We focused on the cis/trans configurations of the peptide bonds in proline-containing tripeptides in order to discover whether the different structural properties of these peptides influence their activity in ACE-1 inhibition. We hypothesized that the configuration of proline-containing peptides plays a significant role in enzyme inhibition.
AutoDock 4.2 docking software was used to predict suitable peptide bond configurations of the tripeptides. Besides modeling studies, we completed ACE-1 activity measurements in vitro using HUVEC cultures.
In HUVEC cells, both IPP and VPP inhibited ACE-1. Based on molecular docking studies, we propose that in ACE-1 inhibition IPP and VPP share a similar cis configuration between the first aliphatic (isoleucine or valine) and the second (proline) amino acid residues and more different configurations between two proline residues. In vivo experiments are needed to validate the significance of the present findings.
ACE inhibition; Autodock modeling; Ile-Pro-Pro; Val-Pro-Pro; vascular function
In an attempt to significantly enhance immunogenicity of peptide cancer vaccines, we developed a novel non-emulsion depot-forming vaccine platform called DepoVax™ (DPX). Human leukocyte antigen (HLA)-A2 restricted peptides naturally presented by cancer cells were used as antigens to create a therapeutic cancer vaccine, DPX-0907. In a phase I clinical study, the safety and immune-activating potential of DPX-0907 in advanced-stage breast, ovarian, and prostate cancer patients were examined, following encouraging results in HLA-A2 transgenic mice. The DPX-0907 vaccine was shown to be safe and well tolerated, with injection-site reactions being the most commonly reported adverse event. Vaccinated cancer patients exhibited a 61% immune response rate, with higher response rates in the breast and ovarian cancer patient cohorts. In keeping with the higher immune efficacy of this vaccine platform, antigen-specific responses were detected in 73% of immune responders after just one vaccination. In 83% of responders, peptide-specific T-cells were detected at two or more time points post-vaccination, with 64% of these patients showing evidence of immune persistence. Immune monitoring also demonstrated the generation of antigen-specific T-cell memory, with the ability to secrete multiple type 1 cytokines. The novel DPX formulation promotes multifunctional effector/memory responses to peptide-based tumor-associated antigens. The data support the capacity of DPX-0907 to elicit type-1 biased immune responses, warranting further clinical development of the vaccine. In this review, we discuss the rationale for developing DPX-based therapeutic cancer vaccine(s), with a focus on DPX-0907, aimed at inducing efficient anti-tumor immunity that may eventually be shown to prolong patient survival.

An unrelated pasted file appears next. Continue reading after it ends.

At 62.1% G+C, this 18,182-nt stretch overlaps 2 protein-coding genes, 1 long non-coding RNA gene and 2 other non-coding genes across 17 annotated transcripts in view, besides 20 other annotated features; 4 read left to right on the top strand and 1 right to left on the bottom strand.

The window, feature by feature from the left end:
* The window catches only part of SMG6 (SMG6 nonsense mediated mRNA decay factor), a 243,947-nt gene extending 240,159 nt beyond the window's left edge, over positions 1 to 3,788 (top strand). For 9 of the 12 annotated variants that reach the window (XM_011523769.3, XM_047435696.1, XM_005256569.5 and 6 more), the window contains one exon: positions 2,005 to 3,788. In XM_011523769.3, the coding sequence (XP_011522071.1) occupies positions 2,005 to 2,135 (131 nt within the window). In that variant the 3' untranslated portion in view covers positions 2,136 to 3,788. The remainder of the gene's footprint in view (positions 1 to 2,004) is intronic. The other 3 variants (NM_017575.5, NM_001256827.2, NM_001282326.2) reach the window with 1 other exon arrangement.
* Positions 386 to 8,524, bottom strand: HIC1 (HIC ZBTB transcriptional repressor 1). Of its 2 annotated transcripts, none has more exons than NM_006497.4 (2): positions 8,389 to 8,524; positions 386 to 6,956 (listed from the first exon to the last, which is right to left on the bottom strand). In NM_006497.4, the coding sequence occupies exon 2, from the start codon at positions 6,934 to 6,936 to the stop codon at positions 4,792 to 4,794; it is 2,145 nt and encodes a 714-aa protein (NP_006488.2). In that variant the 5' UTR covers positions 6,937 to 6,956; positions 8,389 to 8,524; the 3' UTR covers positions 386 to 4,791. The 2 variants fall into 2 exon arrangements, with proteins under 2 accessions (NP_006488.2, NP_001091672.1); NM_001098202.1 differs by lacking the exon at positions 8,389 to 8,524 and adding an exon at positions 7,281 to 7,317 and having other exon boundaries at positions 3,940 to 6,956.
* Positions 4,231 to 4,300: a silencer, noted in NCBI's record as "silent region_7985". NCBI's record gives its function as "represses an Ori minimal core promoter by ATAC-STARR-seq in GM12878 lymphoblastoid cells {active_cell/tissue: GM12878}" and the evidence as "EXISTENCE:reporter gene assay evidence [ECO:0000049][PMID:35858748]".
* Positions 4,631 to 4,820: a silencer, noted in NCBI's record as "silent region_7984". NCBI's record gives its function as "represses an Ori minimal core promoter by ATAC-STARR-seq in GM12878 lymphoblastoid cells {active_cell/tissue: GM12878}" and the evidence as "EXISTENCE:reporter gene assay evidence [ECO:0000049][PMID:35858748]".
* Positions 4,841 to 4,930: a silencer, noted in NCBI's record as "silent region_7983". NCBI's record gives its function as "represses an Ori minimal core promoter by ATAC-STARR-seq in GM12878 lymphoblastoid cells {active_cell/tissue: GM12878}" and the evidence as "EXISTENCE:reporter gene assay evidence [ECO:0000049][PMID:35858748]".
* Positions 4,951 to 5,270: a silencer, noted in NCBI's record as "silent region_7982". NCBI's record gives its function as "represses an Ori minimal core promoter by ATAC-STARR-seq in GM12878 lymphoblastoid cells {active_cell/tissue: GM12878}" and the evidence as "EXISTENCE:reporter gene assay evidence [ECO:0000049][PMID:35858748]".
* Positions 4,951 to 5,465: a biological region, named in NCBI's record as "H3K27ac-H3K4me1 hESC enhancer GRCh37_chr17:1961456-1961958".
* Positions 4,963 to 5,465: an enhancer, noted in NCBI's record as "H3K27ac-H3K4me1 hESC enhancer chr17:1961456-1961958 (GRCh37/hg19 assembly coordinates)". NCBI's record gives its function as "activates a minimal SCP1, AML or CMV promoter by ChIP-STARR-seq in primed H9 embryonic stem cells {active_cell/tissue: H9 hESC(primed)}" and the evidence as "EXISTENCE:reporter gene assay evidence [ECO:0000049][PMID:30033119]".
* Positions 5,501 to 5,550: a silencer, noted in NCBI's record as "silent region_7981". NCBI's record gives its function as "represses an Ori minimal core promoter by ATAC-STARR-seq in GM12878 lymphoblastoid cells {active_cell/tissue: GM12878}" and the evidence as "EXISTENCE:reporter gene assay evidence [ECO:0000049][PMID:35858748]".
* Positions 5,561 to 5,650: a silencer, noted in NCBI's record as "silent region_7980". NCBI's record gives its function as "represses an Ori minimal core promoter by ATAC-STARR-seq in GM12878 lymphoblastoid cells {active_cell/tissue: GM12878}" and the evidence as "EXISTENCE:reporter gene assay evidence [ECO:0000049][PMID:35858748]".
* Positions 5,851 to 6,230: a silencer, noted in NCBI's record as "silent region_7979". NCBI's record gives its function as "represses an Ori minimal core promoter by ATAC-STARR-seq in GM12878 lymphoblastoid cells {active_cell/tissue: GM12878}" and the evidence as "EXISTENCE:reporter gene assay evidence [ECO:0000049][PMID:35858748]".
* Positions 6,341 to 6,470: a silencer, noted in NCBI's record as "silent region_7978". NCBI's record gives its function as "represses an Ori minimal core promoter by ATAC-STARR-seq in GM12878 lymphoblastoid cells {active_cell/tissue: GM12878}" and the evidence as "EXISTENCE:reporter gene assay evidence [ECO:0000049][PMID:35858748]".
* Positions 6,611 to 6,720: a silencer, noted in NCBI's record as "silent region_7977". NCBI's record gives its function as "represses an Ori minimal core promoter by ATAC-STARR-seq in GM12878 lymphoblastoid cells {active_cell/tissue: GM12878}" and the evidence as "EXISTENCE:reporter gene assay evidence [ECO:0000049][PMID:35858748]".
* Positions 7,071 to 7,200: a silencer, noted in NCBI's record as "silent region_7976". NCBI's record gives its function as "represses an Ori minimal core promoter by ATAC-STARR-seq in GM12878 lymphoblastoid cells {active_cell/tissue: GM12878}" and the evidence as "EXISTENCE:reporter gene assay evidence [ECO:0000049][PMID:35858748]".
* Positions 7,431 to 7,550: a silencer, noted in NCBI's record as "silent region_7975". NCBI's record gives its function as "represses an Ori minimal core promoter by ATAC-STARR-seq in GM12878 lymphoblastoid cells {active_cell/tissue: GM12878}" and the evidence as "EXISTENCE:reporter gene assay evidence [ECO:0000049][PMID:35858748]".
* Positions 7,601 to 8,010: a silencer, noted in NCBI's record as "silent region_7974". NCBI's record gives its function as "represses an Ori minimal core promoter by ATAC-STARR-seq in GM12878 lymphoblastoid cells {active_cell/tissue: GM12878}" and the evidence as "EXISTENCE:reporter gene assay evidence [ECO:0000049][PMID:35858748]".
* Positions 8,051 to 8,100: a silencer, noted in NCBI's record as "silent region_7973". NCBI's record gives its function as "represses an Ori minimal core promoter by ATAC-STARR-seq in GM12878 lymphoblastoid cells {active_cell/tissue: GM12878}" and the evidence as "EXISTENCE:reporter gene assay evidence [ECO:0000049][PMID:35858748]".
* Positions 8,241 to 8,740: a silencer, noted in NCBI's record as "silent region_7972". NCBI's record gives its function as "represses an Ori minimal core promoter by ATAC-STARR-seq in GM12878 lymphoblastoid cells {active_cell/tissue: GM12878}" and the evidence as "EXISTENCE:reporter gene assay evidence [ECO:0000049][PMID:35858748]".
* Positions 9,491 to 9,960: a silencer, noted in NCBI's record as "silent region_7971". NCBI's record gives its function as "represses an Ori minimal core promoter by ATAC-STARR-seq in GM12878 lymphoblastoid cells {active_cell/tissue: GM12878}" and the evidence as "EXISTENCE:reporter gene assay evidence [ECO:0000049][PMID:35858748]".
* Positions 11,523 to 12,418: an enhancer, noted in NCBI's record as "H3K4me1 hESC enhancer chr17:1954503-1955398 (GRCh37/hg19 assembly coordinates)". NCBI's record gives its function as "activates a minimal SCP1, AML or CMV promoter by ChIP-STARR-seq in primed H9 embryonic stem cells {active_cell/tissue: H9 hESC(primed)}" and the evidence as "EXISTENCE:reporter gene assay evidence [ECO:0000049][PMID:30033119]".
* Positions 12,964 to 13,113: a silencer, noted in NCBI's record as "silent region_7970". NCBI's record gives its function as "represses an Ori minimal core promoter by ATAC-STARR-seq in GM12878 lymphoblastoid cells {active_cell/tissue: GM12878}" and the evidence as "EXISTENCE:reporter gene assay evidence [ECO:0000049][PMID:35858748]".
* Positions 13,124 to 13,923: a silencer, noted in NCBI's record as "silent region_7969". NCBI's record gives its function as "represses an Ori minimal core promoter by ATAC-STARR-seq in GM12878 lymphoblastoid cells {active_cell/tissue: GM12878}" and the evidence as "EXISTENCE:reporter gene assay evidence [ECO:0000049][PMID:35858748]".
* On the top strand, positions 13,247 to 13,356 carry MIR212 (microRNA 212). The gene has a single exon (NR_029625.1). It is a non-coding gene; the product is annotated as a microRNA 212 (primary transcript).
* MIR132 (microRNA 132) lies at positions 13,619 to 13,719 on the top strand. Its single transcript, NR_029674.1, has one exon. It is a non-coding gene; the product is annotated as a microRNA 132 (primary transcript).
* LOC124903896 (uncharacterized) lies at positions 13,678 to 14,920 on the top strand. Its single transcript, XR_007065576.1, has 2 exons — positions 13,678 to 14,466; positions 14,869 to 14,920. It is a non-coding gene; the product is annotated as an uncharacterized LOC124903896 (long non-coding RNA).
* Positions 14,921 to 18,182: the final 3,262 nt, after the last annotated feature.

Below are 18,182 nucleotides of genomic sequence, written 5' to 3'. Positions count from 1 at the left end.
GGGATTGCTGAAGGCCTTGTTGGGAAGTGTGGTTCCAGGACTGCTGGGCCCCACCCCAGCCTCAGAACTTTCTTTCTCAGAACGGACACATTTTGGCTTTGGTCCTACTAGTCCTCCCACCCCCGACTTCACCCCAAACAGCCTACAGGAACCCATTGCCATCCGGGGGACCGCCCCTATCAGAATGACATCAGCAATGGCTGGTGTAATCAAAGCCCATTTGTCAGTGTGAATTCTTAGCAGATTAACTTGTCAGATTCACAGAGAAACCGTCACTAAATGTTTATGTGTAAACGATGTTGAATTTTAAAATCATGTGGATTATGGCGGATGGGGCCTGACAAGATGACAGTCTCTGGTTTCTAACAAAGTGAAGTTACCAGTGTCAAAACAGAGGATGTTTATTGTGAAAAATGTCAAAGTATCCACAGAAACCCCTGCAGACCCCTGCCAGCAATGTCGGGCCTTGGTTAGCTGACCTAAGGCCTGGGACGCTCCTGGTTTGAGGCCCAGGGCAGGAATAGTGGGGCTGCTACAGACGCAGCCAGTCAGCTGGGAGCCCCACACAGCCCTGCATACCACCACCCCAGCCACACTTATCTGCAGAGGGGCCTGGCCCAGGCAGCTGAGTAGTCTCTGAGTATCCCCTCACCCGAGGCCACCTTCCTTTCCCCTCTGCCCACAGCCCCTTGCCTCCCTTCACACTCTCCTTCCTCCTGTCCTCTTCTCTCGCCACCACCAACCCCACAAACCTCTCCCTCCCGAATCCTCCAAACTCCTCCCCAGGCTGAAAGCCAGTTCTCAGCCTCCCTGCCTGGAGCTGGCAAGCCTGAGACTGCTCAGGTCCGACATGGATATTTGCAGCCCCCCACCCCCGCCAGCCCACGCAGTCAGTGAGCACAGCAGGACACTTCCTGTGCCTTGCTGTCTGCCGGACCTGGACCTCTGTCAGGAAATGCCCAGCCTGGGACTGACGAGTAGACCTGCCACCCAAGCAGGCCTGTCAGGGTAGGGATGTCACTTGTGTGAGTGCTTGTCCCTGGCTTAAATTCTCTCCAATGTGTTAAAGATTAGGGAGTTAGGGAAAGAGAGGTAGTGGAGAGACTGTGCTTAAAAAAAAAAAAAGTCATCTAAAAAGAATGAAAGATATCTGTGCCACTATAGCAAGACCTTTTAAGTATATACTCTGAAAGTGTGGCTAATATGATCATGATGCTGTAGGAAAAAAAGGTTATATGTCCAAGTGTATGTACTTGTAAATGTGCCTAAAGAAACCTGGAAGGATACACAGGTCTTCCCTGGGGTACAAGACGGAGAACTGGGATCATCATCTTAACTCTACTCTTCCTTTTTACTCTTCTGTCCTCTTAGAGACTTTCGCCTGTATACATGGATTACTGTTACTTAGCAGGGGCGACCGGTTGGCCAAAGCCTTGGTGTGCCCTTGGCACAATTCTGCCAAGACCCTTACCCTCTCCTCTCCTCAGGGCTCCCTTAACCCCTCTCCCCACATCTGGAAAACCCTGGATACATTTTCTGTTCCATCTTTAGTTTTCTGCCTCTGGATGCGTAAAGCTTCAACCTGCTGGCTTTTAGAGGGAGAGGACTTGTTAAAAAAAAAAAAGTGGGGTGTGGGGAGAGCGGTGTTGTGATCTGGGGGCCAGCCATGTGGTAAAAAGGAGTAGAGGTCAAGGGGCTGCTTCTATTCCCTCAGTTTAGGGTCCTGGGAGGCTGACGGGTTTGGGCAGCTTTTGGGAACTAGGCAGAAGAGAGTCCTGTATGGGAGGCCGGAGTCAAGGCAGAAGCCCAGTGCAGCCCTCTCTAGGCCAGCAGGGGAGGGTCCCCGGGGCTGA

immunotherapy; DepoVax™; cancer vaccine; DPX-0907